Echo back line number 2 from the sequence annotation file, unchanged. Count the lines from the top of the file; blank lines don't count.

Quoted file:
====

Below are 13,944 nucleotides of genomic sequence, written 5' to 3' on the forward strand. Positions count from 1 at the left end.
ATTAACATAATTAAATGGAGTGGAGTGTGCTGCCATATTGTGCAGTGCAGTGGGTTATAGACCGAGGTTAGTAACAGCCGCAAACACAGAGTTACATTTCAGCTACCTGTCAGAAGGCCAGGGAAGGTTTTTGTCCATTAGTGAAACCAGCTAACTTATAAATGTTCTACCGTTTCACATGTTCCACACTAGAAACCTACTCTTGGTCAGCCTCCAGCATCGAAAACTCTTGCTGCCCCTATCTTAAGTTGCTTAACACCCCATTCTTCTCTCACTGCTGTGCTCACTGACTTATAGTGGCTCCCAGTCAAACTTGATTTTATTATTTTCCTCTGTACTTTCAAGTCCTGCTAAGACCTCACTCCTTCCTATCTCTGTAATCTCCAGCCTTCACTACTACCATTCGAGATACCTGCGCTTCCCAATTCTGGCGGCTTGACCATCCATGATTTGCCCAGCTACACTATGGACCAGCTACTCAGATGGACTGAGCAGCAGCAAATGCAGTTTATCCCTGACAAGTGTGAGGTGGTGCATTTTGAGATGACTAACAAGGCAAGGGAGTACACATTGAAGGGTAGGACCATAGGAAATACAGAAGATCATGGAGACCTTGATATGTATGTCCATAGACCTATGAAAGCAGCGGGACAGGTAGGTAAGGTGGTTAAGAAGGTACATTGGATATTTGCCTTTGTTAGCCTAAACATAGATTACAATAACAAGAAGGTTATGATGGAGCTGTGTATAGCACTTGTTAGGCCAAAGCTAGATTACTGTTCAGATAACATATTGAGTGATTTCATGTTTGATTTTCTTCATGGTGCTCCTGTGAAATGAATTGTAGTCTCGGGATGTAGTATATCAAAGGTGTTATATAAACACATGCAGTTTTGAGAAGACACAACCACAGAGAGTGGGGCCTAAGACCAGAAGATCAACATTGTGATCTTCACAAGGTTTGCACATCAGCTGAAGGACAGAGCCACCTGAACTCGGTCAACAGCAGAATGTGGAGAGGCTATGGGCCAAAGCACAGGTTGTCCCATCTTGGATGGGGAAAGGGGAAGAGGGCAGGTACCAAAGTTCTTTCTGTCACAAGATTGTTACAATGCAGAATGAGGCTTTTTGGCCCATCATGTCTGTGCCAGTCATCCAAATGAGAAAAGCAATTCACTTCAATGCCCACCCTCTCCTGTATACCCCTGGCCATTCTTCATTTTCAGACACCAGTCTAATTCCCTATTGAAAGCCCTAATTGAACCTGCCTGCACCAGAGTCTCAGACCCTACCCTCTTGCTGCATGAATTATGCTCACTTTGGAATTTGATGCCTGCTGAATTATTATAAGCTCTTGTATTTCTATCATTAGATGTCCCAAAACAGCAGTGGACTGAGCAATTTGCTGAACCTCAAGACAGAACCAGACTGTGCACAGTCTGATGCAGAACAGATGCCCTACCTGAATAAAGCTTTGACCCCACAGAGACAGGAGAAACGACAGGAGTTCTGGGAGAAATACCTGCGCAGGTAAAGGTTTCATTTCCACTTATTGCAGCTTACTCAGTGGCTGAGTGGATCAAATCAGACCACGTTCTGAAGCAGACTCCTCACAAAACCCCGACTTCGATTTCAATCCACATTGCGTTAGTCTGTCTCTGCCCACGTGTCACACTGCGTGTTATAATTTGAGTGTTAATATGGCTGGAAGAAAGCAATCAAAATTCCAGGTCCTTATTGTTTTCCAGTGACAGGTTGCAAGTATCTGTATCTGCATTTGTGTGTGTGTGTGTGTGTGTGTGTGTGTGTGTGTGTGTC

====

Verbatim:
ATTAACATAATTAAATGGAGTGGAGTGTGCTGCCATATTGTGCAGTGCAGTGGGTTATAGACCGAGGTTAGTAACAGCCGCAAACACAGAGTTACATTTCAGCTACCTGTCAGAAGGCCAGGGAAGGTTTTTGTCCATTAGTGAAACCAGCTAACTTATAAATGTTCTACCGTTTCACATGTTCCACACTAGAAACCTACTCTTGGTCAGCCTCCAGCATCGAAAACTCTTGCTGCCCCTATCTTAAGTTGCTTAACACCCCATTCTTCTCTCACTGCTGTGCTCACTGACTTATAGTGGCTCCCAGTCAAACTTGATTTTATTATTTTCCTCTGTACTTTCAAGTCCTGCTAAGACCTCACTCCTTCCTATCTCTGTAATCTCCAGCCTTCACTACTACCATTCGAGATACCTGCGCTTCCCAATTCTGGCGGCTTGACCATCCATGATTTGCCCAGCTACACTATGGACCAGCTACTCAGATGGACTGAGCAGCAGCAAATGCAGTTTATCCCTGACAAGTGTGAGGTGGTGCATTTTGAGATGACTAACAAGGCAAGGGAGTACACATTGAAGGGTAGGACCATAGGAAATACAGAAGATCATGGAGACCTTGATATGTATGTCCATAGACCTATGAAAGCAGCGGGACAGGTAGGTAAGGTGGTTAAGAAGGTACATTGGATATTTGCCTTTGTTAGCCTAAACATAGATTACAATAACAAGAAGGTTATGATGGAGCTGTGTATAGCACTTGTTAGGCCAAAGCTAGATTACTGTTCAGATAACATATTGAGTGATTTCATGTTTGATTTTCTTCATGGTGCTCCTGTGAAATGAATTGTAGTCTCGGGATGTAGTATATCAAAGGTGTTATATAAACACATGCAGTTTTGAGAAGACACAACCACAGAGAGTGGGGCCTAAGACCAGAAGATCAACATTGTGATCTTCACAAGGTTTGCACATCAGCTGAAGGACAGAGCCACCTGAACTCGGTCAACAGCAGAATGTGGAGAGGCTATGGGCCAAAGCACAGGTTGTCCCATCTTGGATGGGGAAAGGGGAAGAGGGCAGGTACCAAAGTTCTTTCTGTCACAAGATTGTTACAATGCAGAATGAGGCTTTTTGGCCCATCATGTCTGTGCCAGTCATCCAAATGAGAAAAGCAATTCACTTCAATGCCCACCCTCTCCTGTATACCCCTGGCCATTCTTCATTTTCAGACACCAGTCTAATTCCCTATTGAAAGCCCTAATTGAACCTGCCTGCACCAGAGTCTCAGACCCTACCCTCTTGCTGCATGAATTATGCTCACTTTGGAATTTGATGCCTGCTGAATTATTATAAGCTCTTGTATTTCTATCATTAGATGTCCCAAAACAGCAGTGGACTGAGCAATTTGCTGAACCTCAAGACAGAACCAGACTGTGCACAGTCTGATGCAGAACAGATGCCCTACCTGAATAAAGCTTTGACCCCACAGAGACAGGAGAAACGACAGGAGTTCTGGGAGAAATACCTGCGCAGGTAAAGGTTTCATTTCCACTTATTGCAGCTTACTCAGTGGCTGAGTGGATCAAATCAGACCACGTTCTGAAGCAGACTCCTCACAAAACCCCGACTTCGATTTCAATCCACATTGCGTTAGTCTGTCTCTGCCCACGTGTCACACTGCGTGTTATAATTTGAGTGTTAATATGGCTGGAAGAAAGCAATCAAAATTCCAGGTCCTTATTGTTTTCCAGTGACAGGTTGCAAGTATCTGTATCTGCATTTGTGTGTGTGTGTGTGTGTGTGTGTGTGTGTGTGTGTGTC